Uber Suspends Service in Taiwan Following Dispute Over $10 Million in Fines
The start-up's international expansion plans face tough opposition from regulators.
Is Uber a transportation company or technology platform? That's a question that legislators is many countries are trying to answer, and it's a dispute that has earned the ride-hailing company $10 million (T$328.59 million) in fines from the Taiwan government, according to Reuters. Uber is challenging these penalties, and will suspended service on February 10 on the island until they can come to an agreement with regulators.
Regulators willing to work with Uber
The island's law makers passed a resolution last year that targets Uber and illegal passenger transportation services transportation companies by raising the maximum fine up to T$25 million ($780,000) from between NT$50,000 and NT$150,000, which Uber says are the highest in the world.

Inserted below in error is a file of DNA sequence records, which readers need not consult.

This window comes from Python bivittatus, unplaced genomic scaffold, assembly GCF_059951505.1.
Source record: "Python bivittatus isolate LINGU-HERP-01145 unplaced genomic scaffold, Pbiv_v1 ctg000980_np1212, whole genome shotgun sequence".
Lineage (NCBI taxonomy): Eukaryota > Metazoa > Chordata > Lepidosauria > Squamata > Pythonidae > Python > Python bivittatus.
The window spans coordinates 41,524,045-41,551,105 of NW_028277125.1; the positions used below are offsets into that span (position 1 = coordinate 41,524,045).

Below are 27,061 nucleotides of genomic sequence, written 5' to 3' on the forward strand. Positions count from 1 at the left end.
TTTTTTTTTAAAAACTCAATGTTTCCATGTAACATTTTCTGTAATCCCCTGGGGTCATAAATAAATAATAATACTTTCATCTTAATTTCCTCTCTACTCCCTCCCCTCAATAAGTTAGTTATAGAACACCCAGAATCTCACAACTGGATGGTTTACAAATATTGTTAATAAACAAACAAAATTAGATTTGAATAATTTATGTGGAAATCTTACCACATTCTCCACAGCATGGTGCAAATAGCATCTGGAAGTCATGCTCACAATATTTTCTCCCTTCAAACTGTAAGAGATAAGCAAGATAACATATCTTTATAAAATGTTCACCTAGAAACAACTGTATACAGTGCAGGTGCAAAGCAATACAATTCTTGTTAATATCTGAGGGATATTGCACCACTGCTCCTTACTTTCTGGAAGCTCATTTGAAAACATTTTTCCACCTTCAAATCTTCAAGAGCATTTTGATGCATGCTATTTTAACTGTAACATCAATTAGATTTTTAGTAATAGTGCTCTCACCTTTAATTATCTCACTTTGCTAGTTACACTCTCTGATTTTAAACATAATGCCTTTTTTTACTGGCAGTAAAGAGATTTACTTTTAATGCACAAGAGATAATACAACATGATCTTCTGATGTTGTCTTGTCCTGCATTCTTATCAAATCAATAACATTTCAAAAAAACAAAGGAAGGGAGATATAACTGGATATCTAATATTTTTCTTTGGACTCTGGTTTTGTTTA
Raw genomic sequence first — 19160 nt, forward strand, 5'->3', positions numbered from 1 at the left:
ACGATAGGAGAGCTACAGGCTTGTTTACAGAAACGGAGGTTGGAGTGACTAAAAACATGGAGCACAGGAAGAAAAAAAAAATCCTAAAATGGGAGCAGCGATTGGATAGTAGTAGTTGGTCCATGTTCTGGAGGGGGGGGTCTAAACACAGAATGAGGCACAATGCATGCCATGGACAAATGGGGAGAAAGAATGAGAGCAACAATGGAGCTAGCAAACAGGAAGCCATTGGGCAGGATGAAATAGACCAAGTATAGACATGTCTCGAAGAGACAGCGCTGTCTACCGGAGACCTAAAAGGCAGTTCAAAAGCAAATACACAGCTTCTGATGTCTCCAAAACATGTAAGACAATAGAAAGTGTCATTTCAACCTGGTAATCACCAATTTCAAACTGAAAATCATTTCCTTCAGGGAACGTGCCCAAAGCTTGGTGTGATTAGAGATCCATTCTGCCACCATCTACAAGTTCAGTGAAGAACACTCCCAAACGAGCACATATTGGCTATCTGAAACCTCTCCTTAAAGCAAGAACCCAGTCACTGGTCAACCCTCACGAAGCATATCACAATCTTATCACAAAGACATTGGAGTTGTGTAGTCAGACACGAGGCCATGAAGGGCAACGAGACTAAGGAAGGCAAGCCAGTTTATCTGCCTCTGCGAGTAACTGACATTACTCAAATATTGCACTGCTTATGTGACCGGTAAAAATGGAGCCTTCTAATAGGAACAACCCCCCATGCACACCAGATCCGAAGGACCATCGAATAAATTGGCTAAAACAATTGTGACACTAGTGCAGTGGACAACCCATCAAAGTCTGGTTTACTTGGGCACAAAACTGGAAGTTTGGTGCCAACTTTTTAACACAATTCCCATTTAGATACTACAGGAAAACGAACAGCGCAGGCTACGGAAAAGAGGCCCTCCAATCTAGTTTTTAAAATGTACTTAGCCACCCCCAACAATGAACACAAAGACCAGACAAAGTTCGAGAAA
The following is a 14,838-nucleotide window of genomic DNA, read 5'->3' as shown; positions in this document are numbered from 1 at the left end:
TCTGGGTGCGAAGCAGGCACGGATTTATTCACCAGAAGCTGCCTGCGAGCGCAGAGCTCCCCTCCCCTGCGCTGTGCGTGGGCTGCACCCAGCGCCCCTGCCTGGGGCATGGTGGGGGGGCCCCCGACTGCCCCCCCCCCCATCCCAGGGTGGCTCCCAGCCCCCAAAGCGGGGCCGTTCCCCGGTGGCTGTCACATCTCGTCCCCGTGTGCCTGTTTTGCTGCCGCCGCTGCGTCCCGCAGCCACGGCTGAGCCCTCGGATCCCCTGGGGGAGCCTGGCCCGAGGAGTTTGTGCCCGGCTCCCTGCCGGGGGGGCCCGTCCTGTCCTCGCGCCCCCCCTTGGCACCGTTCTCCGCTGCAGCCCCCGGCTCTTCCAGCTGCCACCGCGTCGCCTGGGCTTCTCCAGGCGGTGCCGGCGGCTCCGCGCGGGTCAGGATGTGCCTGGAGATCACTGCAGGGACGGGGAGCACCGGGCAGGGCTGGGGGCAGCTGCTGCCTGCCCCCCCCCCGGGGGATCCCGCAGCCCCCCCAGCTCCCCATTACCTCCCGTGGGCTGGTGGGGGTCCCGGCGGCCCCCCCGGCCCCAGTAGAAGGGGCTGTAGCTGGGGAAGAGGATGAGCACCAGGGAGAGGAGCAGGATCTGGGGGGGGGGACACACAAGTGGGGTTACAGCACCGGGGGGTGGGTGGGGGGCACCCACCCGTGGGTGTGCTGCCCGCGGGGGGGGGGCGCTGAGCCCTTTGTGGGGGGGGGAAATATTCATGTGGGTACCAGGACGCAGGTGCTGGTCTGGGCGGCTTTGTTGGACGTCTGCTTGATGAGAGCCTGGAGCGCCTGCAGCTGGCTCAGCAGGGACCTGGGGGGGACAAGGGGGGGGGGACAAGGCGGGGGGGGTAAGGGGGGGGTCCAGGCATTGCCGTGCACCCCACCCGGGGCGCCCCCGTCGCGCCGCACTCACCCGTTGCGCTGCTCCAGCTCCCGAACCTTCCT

At the heart of this dispute is the ongoing debate whether or not Uber should be licensed as a transportation company, and subject to the same regulations that govern taxi companies. But regulations are exactly what Uber doesn't want. The mobility start-up argues that it is an online technology platform, but despite its protests has been racking up millions in fines since the start of the year with the increased penalties went into effect.
However, Hu Ti-chi, a Taiwan transportation ministry official, said the government is willing to work with Uber to come to an agreement, possibly designating it as a transportation service provider that will collaborate with local taxi companies, according to Reuters.
Lawsuits and competitors hamper expansion and profitability
Its voluntary suspension follows a string of set backs that Uber faces abroad. Uber suspended service in Sweden last year, and has also been banned in in France, Germany, and Belgium. After exiting Spain in 2014, the company recently re-entered the market in Madrid as a licensed transportation company. At home in the U.S., it's also facing numerous lawsuits challenging its practice of classifying drivers as independent contractors, alledging wage theft, and for negligence, to name a few. The international market is key for Uber's path to profitability. But with tough regulations and home-grown competitors such as Grab and Ola competing for the lion's share of the ride-hailing market, making its success far from assured.
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